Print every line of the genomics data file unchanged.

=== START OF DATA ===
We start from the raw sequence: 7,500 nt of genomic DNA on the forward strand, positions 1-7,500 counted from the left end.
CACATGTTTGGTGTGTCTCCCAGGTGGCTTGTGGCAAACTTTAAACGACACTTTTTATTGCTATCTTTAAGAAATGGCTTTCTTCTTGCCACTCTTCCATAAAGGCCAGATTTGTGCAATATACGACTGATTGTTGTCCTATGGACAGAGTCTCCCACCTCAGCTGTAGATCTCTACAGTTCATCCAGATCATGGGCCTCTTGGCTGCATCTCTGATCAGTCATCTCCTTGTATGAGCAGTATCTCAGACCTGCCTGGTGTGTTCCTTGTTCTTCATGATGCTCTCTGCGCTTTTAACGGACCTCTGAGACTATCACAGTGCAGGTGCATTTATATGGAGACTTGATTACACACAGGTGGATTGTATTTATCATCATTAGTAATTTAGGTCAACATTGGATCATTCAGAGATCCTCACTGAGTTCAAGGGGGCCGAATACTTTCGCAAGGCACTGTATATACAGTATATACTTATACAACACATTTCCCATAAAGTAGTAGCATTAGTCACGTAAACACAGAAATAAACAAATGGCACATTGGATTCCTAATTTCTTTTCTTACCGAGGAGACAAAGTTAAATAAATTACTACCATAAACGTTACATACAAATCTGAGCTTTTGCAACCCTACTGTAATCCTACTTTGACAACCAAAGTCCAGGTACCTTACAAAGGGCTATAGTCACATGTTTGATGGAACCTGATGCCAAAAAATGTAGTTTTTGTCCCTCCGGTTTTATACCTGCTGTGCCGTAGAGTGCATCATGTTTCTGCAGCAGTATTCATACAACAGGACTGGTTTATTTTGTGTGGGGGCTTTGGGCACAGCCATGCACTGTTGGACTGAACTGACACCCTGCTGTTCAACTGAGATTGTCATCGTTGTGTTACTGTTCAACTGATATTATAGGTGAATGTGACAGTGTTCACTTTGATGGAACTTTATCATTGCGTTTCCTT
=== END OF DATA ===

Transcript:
We start from the raw sequence: 7,500 nt of genomic DNA on the forward strand, positions 1-7,500 counted from the left end.
CACATGTTTGGTGTGTCTCCCAGGTGGCTTGTGGCAAACTTTAAACGACACTTTTTATTGCTATCTTTAAGAAATGGCTTTCTTCTTGCCACTCTTCCATAAAGGCCAGATTTGTGCAATATACGACTGATTGTTGTCCTATGGACAGAGTCTCCCACCTCAGCTGTAGATCTCTACAGTTCATCCAGATCATGGGCCTCTTGGCTGCATCTCTGATCAGTCATCTCCTTGTATGAGCAGTATCTCAGACCTGCCTGGTGTGTTCCTTGTTCTTCATGATGCTCTCTGCGCTTTTAACGGACCTCTGAGACTATCACAGTGCAGGTGCATTTATATGGAGACTTGATTACACACAGGTGGATTGTATTTATCATCATTAGTAATTTAGGTCAACATTGGATCATTCAGAGATCCTCACTGAGTTCAAGGGGGCCGAATACTTTCGCAAGGCACTGTATATACAGTATATACTTATACAACACATTTCCCATAAAGTAGTAGCATTAGTCACGTAAACACAGAAATAAACAAATGGCACATTGGATTCCTAATTTCTTTTCTTACCGAGGAGACAAAGTTAAATAAATTACTACCATAAACGTTACATACAAATCTGAGCTTTTGCAACCCTACTGTAATCCTACTTTGACAACCAAAGTCCAGGTACCTTACAAAGGGCTATAGTCACATGTTTGATGGAACCTGATGCCAAAAAATGTAGTTTTTGTCCCTCCGGTTTTATACCTGCTGTGCCGTAGAGTGCATCATGTTTCTGCAGCAGTATTCATACAACAGGACTGGTTTATTTTGTGTGGGGGCTTTGGGCACAGCCATGCACTGTTGGACTGAACTGACACCCTGCTGTTCAACTGAGATTGTCATCGTTGTGTTACTGTTCAACTGATATTATAGGTGAATGTGACAGTGTTCACTTTGATGGAACTTTATCATTGCGTTTCCTT